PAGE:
Home»Smart IT & Communications»Moscow to test and integrate new smart city technologies

Moscow to test and integrate new smart city technologies

Linkedin Pinterest Google+

Jonathan Andrews spoke to Andrey Belozerov, Senior Advisor on Strategy and Innovations to the CIO of Moscow, during Mobile World Congress in Barcelona where he outlined future plans for Moscow’s smart city capabilities In the last five years Moscow has laid the foundations for a smart city, mainly focusing on e-government and management services, yet is still lacking a formal smart city strategy. Is this something you are working on?

In 2011 we developed strategy called Information City which has been extended until the end of 2018. With a US$600 million annual budget, we invested in ICT infrastructure development and m2m projects, e-healthcare and e-education, public services delivery, citizen engagement and much more–all solutions that now are included in the smart city concept. Within six years, we implemented unified e-doc flow and accounting for all governmental institutions, online procurement systems, open budget, automated healthcare and education systems for all public clinics and schools, built IoT platforms for smart metering and city vehicles, deployed citywide e-voting and crowdsourcing platforms and moved more than 200 public services online including through mobile devices. In 2011 we didn’t realise that in fact it was about making Moscow smart, but now we prefer calling that strategy Smart City Moscow.

What are the next steps now the foundation is laid?

Chatbots, artificial intelligence, augmented and virtual reality, big data and blockchain are not something far from the future. Tech companies are already delivering many practical tools–governments have to identify the opportunities and integrate new technologies into city life. Later this year we will launch a city chatbot that will partly substitute our call centre, and we will pilot blockchain for recording and storage of e-voting results. We are also testing AR [augmented reality] and VR [virtual reality] to customise pupils’ experiences in life science classes, and computer vision in CT and X-ray images processing to support clinical decision-making.

Moscow has been a finalist twice now at the World Smart City Awards, held during Smart City Expo World Congress in Barcelona. Will you be entering again this year and under which project? Sure. Last year we entered in the city award category with our concept of delivery of public services. The concept seamlessly integrates offline offices with online platforms, mobile apps and multiple SMS and USSD services. This year we will enter–more likely–with a single project, not for a city award: it will be about technologies that improve citizens’ experience. In what ways is your team assisting your colleagues in transport and are the two departments more interlinked?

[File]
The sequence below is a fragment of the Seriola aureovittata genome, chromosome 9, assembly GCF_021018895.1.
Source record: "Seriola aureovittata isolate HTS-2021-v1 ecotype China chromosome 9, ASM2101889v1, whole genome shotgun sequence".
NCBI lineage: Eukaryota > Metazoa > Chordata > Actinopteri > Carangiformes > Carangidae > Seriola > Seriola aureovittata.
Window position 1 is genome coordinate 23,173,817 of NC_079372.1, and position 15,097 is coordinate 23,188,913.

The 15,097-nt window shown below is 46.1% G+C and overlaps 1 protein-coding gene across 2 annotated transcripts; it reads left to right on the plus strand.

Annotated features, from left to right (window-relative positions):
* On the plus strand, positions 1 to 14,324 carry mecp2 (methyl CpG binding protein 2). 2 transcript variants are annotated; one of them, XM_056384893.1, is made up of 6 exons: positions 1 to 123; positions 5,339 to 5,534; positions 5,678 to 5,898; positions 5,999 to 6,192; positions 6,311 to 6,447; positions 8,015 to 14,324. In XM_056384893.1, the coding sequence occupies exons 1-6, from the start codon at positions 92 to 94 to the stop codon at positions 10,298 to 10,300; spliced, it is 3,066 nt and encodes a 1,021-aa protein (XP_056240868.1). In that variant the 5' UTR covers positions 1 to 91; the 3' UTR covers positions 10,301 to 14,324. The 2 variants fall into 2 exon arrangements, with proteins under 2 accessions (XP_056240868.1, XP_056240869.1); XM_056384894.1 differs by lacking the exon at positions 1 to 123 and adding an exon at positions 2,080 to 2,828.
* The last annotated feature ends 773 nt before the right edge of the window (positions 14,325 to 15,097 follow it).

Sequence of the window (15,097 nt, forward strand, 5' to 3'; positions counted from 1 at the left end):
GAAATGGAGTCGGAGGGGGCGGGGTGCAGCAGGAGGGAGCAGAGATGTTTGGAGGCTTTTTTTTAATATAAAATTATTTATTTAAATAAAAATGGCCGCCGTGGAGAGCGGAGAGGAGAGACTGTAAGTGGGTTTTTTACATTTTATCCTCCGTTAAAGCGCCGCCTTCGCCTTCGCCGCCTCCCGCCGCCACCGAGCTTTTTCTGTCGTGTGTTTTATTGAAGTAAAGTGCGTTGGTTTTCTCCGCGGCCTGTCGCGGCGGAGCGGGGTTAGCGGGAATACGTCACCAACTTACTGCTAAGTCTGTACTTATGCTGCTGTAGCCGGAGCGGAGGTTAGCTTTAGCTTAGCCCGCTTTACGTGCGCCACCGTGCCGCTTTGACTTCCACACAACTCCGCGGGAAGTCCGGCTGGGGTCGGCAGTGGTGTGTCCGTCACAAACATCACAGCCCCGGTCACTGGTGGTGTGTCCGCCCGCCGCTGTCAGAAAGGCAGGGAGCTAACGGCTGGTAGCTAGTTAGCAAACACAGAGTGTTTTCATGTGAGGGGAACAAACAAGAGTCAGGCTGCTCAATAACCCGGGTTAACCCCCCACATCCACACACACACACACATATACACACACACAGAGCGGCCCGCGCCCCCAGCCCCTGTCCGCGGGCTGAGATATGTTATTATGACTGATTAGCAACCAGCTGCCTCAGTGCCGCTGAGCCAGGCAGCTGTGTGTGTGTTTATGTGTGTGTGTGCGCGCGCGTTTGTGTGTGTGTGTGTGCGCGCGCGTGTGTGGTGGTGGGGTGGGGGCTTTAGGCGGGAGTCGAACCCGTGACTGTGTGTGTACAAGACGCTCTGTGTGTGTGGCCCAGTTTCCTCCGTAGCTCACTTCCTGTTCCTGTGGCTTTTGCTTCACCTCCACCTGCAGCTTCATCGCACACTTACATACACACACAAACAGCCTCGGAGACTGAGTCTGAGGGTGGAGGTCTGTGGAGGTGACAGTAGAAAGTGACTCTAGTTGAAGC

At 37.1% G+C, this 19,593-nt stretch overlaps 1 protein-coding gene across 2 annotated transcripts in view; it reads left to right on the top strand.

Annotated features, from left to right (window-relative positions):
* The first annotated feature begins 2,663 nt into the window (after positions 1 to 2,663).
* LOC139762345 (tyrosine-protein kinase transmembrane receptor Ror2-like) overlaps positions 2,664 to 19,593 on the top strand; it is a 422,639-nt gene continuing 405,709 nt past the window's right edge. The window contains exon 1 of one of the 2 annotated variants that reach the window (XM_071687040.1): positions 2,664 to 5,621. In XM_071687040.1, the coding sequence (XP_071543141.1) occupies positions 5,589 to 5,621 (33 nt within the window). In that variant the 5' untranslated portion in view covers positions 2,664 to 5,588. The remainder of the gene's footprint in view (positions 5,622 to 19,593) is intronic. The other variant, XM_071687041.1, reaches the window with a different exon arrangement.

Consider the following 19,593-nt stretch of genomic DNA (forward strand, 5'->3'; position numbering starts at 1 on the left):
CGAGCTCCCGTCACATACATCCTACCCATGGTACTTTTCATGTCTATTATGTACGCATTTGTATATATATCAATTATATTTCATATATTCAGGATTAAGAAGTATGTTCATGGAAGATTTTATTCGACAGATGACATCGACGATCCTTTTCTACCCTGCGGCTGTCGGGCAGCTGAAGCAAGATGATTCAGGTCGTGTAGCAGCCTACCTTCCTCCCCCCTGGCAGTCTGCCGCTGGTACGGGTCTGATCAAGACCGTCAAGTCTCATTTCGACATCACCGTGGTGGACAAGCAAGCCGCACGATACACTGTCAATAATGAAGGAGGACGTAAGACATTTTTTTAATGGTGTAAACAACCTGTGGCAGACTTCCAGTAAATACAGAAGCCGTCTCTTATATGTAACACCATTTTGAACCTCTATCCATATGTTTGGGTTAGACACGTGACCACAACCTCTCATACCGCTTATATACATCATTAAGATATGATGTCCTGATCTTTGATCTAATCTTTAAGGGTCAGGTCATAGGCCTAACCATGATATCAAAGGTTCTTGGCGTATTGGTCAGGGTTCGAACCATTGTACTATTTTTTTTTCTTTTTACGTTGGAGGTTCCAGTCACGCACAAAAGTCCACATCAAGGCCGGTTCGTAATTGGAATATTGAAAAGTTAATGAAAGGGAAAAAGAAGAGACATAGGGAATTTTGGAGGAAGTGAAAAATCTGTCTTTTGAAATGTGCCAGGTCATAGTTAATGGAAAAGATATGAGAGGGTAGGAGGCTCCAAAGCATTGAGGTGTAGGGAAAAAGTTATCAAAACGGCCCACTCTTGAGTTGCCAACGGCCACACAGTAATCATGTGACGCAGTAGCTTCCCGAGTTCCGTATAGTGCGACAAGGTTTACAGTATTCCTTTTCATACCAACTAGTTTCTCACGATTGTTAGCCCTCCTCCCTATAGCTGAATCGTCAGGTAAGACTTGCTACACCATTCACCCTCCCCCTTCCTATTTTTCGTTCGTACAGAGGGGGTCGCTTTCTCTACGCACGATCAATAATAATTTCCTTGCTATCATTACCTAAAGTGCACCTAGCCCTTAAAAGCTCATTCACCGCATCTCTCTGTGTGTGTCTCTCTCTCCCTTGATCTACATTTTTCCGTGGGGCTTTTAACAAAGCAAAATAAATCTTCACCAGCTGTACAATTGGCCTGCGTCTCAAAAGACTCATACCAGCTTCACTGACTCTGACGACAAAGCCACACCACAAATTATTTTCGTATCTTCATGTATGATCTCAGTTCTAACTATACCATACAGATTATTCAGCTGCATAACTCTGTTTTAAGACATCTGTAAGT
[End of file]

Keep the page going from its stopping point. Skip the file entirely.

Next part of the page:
We built an IoT network for 32,000 city vehicles, including technical and public transport–a powerful tool to manage resources, plan routes and optimise fuel consumption. It plays a critical role during wintertime snowfalls–we monitor the situation and optimise resource utilisation. We broadly use big data to optimise public transport fleets, routes and schedules–by integrating data from mobile operators and our road sensors to understand how citizens and cars move around the city. For the purposes of planning, we actively use our citywide e-voting app–many of the new public transport routes and frequencies were proposed and approved by citizens.

Cyber security is a big concern facing many cities across the world particularly as cities become more smart and connected. Has Moscow faced an increase in cyber hackers and ransomware software? How is it combatting this? Russia has always had many smart guys, enough for both sides of the cyber battlefield. Thankfully, we have to follow very high safety standards regulated at federal and regional levels–this keeps us focused. We also invest a lot in testing processes to identify and eliminate weaknesses. I am sure that new technologies like blockchain, AI-based bot protection or multi-factor authentication will make city infrastructure safer.

How do you work with the city’s Smart City Lab? What is their role in the smart city make up of Moscow? Have there been any successful projects that have been up-scaled and in use? In 2016 we launched the Smart City Lab to boost the process of testing and integration of new technologies. A new team collects best practices, coordinates activities from the different structures of the Moscow Government and helps small and medium-sized tech businesses to adopt their solutions for city needs. We expect that at least one third of all the projects that the Lab has launched this year will reach citywide level for 2018.

Previous post

'Smart lights to become largest IoT devices in next 5-10 years'

Next post

Cambridge wheels out latest smart city platform, ready for devs

No Comment

Leave a reply

Your email address will not be published. Required fields are marked *